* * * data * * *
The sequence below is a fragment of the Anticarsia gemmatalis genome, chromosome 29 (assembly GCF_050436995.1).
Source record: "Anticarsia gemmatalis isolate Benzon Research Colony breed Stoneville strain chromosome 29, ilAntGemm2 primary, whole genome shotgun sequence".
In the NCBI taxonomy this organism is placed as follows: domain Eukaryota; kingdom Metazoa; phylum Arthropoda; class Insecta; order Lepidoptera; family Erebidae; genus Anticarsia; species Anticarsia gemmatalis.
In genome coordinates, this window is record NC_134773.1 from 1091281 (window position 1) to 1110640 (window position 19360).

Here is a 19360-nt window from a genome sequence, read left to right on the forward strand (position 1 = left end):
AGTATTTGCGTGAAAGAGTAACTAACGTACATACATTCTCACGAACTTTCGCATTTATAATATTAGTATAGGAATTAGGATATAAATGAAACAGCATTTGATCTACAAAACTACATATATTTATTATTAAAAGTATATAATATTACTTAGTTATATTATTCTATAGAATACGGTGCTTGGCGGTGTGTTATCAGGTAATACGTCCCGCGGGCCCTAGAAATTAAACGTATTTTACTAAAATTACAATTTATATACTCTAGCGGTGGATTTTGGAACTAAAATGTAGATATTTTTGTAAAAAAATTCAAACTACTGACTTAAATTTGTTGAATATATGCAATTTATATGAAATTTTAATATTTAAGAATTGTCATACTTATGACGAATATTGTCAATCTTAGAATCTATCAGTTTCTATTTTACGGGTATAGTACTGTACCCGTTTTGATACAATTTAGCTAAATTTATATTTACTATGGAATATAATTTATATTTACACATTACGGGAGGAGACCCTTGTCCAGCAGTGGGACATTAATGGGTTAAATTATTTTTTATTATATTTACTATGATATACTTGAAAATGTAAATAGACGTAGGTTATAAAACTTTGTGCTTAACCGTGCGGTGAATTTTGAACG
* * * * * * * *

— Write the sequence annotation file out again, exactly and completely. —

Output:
The sequence below is a fragment of the Anticarsia gemmatalis genome, chromosome 29 (assembly GCF_050436995.1).
Source record: "Anticarsia gemmatalis isolate Benzon Research Colony breed Stoneville strain chromosome 29, ilAntGemm2 primary, whole genome shotgun sequence".
In the NCBI taxonomy this organism is placed as follows: domain Eukaryota; kingdom Metazoa; phylum Arthropoda; class Insecta; order Lepidoptera; family Erebidae; genus Anticarsia; species Anticarsia gemmatalis.
In genome coordinates, this window is record NC_134773.1 from 1091281 (window position 1) to 1110640 (window position 19360).

Here is a 19360-nt window from a genome sequence, read left to right on the forward strand (position 1 = left end):
AGTATTTGCGTGAAAGAGTAACTAACGTACATACATTCTCACGAACTTTCGCATTTATAATATTAGTATAGGAATTAGGATATAAATGAAACAGCATTTGATCTACAAAACTACATATATTTATTATTAAAAGTATATAATATTACTTAGTTATATTATTCTATAGAATACGGTGCTTGGCGGTGTGTTATCAGGTAATACGTCCCGCGGGCCCTAGAAATTAAACGTATTTTACTAAAATTACAATTTATATACTCTAGCGGTGGATTTTGGAACTAAAATGTAGATATTTTTGTAAAAAAATTCAAACTACTGACTTAAATTTGTTGAATATATGCAATTTATATGAAATTTTAATATTTAAGAATTGTCATACTTATGACGAATATTGTCAATCTTAGAATCTATCAGTTTCTATTTTACGGGTATAGTACTGTACCCGTTTTGATACAATTTAGCTAAATTTATATTTACTATGGAATATAATTTATATTTACACATTACGGGAGGAGACCCTTGTCCAGCAGTGGGACATTAATGGGTTAAATTATTTTTTATTATATTTACTATGATATACTTGAAAATGTAAATAGACGTAGGTTATAAAACTTTGTGCTTAACCGTGCGGTGAATTTTGAACG